|United States L-class submarine|
USS L-1 (SS-40) lead ship of her class during running trials.
Fore River Shipbuilding Company, Quincy, Massachusetts (L-1 to L-4, L-9 to L-11)|
Lake Torpedo Boat Company, Bridgeport, Connecticut (L-5)
Craig Shipbuilding Company, Long Beach, California (L-6 & L-7)
Portsmouth Navy Yard, Kittery, Maine (L-8)
|Operators:||United States Navy|
|Preceded by:||K-class submarine|
|Succeeded by:||USS M-1 (SS-47)|
Group 1 :|
450 long tons (457 t) surfaced
548 long tons (557 t) submerged
Group 2 :
456 long tons (463 t) surfaced
524 long tons (532 t) submerged
Group 1 : 167 ft 5 in (51.03 m)|
Group 2 : 165 ft (50 m)
Group 1 : 17 ft 5 in (5.31 m)|
Group 2 : 14 ft 9 in (4.50 m)
Group 1 : 13 ft 7 in (4.14 m)|
Group 2 : 13 ft 3 in (4.04 m)
Group 1 :
2 × 650 hp Niseco, Diesel?
600 hp electric
Group 2 :
2 × 600 hp Busch Sulzer, Diesel?
600 hp electric
14 knots (26 km/h; 16 mph) surfaced|
10.5 knots (19.4 km/h; 12.1 mph) submerged
4,500 nmi (8,300 km) at 7 kn (13 km/h; 8.1 mph)|
150 nmi (280 km) at 5 kn (9.3 km/h; 5.8 mph)
|Complement:||28 officers and men|
• 4 × 18 in (457 mm) torpedo tubes, 8 torpedoes|
• 1 × 3"/23 caliber deck gun
The United States L class submarine was the United States Navy's first attempt at designing and building ocean-going submarines, which at the time was a yawning gap in capability compared with other major navies. The first hulls were laid down in 1914, six months before the European hostilities, but they were not commissioned until two years later because of long fitting-out periods.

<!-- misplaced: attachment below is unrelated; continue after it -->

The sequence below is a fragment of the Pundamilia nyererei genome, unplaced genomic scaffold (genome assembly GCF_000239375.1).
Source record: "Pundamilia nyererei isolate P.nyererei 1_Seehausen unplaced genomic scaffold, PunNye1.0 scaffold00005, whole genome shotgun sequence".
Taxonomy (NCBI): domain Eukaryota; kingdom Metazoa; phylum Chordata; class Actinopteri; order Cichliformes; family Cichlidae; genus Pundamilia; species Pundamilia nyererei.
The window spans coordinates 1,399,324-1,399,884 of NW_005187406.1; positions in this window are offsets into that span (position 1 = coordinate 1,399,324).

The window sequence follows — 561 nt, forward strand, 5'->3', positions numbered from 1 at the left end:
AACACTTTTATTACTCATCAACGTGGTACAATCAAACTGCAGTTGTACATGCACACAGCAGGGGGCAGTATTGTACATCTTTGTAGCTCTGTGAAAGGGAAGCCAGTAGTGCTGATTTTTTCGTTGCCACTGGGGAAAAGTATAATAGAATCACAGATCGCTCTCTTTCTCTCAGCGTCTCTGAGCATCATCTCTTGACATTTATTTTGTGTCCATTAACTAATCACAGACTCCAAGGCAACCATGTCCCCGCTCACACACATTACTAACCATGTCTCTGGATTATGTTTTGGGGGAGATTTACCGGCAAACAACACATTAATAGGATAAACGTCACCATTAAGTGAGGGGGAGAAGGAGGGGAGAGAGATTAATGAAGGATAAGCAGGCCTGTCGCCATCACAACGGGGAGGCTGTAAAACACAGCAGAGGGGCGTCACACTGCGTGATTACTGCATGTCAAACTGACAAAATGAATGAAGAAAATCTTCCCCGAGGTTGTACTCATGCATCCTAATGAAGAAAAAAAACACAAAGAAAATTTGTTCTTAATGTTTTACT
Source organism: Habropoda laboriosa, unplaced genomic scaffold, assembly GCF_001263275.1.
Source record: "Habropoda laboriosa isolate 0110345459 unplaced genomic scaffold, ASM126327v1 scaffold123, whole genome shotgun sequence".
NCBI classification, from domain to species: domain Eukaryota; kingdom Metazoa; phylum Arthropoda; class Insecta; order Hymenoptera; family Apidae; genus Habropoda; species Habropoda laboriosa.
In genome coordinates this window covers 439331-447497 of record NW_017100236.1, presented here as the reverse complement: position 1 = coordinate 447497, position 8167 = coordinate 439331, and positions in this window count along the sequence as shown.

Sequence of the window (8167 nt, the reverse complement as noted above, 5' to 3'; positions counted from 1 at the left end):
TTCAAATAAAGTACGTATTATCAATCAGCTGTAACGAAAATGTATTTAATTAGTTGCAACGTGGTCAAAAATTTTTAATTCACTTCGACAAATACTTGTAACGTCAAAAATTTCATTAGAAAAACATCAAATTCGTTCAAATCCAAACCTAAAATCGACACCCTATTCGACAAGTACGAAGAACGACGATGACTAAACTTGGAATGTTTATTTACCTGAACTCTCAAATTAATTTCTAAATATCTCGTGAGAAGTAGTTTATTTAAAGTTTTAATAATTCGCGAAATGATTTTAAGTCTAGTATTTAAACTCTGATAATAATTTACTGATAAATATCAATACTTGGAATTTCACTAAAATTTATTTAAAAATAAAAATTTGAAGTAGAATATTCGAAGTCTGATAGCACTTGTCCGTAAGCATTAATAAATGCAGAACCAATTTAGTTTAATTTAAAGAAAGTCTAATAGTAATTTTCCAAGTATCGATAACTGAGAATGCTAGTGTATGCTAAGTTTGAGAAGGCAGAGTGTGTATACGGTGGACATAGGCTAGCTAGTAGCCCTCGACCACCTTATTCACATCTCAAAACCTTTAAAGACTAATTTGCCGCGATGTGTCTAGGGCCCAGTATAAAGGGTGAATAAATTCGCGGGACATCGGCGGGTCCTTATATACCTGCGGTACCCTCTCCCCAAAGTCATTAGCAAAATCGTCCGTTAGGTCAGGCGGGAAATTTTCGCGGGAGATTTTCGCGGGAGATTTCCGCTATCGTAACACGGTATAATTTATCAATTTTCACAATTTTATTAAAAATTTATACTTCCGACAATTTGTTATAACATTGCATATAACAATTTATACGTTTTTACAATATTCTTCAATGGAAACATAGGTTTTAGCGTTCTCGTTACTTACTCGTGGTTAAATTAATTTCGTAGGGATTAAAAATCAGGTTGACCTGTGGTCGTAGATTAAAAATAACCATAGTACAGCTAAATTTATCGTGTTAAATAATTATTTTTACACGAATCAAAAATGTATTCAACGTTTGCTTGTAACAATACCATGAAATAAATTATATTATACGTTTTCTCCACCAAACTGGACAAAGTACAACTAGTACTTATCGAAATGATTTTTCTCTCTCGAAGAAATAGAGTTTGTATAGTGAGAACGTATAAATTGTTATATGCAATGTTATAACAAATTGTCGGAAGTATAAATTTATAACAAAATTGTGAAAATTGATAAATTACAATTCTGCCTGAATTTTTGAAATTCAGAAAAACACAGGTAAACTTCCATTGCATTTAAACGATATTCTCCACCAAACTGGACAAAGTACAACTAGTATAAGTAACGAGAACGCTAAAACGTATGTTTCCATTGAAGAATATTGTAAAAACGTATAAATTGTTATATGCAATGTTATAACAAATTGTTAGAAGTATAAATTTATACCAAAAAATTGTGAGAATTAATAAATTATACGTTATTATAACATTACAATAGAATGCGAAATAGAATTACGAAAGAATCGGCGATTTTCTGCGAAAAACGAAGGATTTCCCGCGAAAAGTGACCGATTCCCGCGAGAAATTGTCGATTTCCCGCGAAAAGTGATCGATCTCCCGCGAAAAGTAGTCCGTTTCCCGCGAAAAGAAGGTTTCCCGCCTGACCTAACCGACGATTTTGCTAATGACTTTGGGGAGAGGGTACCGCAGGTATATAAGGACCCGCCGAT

The Group 2 L-boats designed by Lake Torpedo Boat (L-5 through L-8) were built to slightly different specifications from the other Group 1 L-boats, which were designed by Electric Boat, and are sometimes considered a separate L-5 class.
After service in the Atlantic Flotilla by the Group 1 boats, most required extensive refits at Philadelphia after the USA's entry into the First World War which reflected the US Navy's then limited experience in ocean operations.
In November 1917, the class was sent to the Bantry Bay and the Azores for anti-U-boat patrols. The class did not sink any U-boats.
The class was generally under-powered, but they enjoyed good endurance for patrols in the North Atlantic and in British waters.
After the war, the L class were involved in trials of new torpedoes and hydrophone equipment on both the east and west coasts before decommissioning in 1922 and 1923 and were used in the US scrapping quota in 1933 under the London Naval Treaty limiting naval armament.
Ships[edit | edit source]
- USS L-1 (SS-40)
- USS L-2 (SS-41)
- USS L-3 (SS-42)
- USS L-4 (SS-43)
- USS L-9 (SS-49)
- USS L-10 (SS-50)
- USS L-11 (SS-51)
See also[edit | edit source]
|Wikimedia Commons has media related to L class submarines of the United States.|
References[edit | edit source]
Hutchinson, Robert, Submarines, War Beneath The Waves, From 1776 To The Present Day
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